Michael Mussallem, Edwards Lifesciences chairman and CEO, said that the trading launch would allow his company "to leverage our 40-year heritage of innovation, quality and trust in the cardiovascular community and enter a new era as a leading global provider of treatments for patients fighting cardiovascular disease." He added, "We are in an exciting and expanding industry, and we have an opportunity to grow our company and generate additional shareholder value."As an independent firm, the company would be "better positioned ... to drive future treatments for cardiovascular disease," he said.

The company is named for Miles (Lowell) Edwards, an electrical engineer who was one of the inventors of the first artificial heart valve and other advances in medical technology. In the late 1950s, he founded a medical device company in Orange County, California, later named American Edwards Laboratories and acquired by Baxter in 1985. The new company will conduct business in more than 80 countries – with more than 35% of its business outside the U.S. – and had 1999 pro forma sales of more than $800 million. All of the approximately 5,000 Edwards Lifesciences employees worldwide, including non-management employees, will become owners of the company through a special, one-time grant of stock or stock options, Mussallem noted.

Cordis, Guidant agreements end dispute

Rather than continuing a drawn-out and expensive legal battle, the Cordis (Miami Lakes, Florida) unit of Johnson & Johnson (New Brunswick, New Jersey) and Guidant (Indianapolis, Indiana) have formed a variety of agreements. Guidant gave Cordis the right to market and sell rapid exchange catheters and stent delivery systems to its U.S. customers, and the two companies have granted to each other access to various patents in the field of intravascular brachytherapy. This is a relatively new technology which uses the strategy of applying radiation to help prevent and treat restenosis in patients undergoing angioplasty or stent procedures. The companies dismissed the patent litigation between them, saying they will settle any future patent disputes via arbitration.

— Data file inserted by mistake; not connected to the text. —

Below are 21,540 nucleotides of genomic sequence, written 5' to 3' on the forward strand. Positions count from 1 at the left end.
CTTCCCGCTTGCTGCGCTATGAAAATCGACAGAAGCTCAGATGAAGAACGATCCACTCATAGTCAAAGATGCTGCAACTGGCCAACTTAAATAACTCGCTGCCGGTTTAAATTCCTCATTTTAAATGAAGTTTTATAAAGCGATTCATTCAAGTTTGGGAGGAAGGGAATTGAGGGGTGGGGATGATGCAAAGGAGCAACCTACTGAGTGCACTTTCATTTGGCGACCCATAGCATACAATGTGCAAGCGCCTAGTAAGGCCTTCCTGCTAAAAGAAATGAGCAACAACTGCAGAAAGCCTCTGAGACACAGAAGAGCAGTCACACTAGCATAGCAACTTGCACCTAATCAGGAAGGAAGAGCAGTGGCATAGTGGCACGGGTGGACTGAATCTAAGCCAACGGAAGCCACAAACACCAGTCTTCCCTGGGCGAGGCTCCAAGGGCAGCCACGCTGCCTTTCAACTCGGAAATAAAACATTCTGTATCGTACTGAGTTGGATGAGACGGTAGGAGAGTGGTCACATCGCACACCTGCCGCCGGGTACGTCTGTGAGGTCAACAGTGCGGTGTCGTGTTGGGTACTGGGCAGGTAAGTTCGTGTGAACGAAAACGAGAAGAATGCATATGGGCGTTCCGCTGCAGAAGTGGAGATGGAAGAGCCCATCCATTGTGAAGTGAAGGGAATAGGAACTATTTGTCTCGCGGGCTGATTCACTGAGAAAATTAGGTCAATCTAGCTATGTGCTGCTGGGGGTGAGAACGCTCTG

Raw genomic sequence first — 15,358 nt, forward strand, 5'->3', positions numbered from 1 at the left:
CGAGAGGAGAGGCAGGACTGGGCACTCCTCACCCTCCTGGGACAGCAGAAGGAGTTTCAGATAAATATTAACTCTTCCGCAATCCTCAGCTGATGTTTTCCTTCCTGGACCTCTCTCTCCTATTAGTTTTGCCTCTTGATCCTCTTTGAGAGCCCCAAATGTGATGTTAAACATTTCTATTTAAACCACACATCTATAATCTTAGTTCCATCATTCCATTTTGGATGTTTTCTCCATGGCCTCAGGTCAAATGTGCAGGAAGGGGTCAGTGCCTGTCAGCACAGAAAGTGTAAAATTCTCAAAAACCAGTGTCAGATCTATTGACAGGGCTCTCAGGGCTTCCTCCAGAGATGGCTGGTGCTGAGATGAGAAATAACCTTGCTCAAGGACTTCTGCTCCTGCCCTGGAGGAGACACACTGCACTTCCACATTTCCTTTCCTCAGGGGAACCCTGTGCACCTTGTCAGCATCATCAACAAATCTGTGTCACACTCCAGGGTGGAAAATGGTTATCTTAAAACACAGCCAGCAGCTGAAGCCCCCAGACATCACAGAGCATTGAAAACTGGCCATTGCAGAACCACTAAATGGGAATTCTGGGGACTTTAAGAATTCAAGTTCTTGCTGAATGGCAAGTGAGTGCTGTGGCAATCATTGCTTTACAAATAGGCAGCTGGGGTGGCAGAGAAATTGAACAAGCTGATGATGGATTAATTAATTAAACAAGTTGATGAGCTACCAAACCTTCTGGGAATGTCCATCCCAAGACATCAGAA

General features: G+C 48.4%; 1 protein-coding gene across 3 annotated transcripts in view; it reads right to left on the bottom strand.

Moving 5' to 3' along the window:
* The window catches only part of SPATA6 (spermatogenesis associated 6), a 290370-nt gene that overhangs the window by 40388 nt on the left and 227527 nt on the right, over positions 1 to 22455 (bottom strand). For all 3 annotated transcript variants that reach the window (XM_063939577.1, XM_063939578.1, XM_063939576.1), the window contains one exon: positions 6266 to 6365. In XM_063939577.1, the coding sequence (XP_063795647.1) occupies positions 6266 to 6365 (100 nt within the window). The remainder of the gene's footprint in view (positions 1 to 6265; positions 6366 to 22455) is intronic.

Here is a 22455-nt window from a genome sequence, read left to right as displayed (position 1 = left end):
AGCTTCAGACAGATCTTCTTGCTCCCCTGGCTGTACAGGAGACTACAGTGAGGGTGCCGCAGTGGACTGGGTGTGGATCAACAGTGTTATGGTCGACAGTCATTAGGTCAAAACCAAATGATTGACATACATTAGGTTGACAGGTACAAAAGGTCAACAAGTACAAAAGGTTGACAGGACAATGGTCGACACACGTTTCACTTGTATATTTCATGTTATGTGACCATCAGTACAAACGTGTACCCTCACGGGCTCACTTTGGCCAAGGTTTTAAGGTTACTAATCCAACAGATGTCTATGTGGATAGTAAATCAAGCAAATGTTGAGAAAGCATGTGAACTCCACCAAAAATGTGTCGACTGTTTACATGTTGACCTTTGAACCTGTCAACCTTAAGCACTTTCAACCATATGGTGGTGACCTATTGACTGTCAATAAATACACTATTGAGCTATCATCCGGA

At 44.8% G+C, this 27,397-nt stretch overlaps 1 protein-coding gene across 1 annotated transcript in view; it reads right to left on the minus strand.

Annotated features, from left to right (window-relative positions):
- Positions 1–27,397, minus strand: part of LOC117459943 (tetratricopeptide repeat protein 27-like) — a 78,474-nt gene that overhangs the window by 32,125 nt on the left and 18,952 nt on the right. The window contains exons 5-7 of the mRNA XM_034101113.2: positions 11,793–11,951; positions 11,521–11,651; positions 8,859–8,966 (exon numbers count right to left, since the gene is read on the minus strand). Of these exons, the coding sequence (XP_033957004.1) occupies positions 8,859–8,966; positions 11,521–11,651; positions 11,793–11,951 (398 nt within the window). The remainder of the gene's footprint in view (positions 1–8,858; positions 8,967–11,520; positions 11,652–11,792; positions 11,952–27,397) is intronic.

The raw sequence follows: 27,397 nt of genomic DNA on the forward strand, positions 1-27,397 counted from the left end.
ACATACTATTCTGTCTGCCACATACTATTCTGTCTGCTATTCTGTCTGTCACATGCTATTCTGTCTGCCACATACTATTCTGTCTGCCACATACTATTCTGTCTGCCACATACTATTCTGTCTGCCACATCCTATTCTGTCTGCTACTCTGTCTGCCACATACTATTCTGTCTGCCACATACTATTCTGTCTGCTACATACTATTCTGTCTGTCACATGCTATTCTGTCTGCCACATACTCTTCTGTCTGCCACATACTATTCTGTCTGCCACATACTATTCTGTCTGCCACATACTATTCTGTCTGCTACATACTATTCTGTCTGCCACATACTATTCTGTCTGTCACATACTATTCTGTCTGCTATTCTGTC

Cordis will be able to sell rapid-exchange catheters in the U.S., incorporating them with its own angioplasty balloon and stent technologies. Rapid-exchange catheters are used by physicians in interventional cardiology and radiology procedures. "The radiation intellectual property and other technology included in the agreement will help to position Cordis for long-term leadership in interventional cardiology and radiology," said Robert Croce, a J&J group chairman responsible for Cordis's worldwide operations.

Under a separate agreement between Impulse Dynamics NV and Guidant, Guidant will acquire cardiovascular rights, exclusive in the implantable medical devices field, to technology under development by Impulse.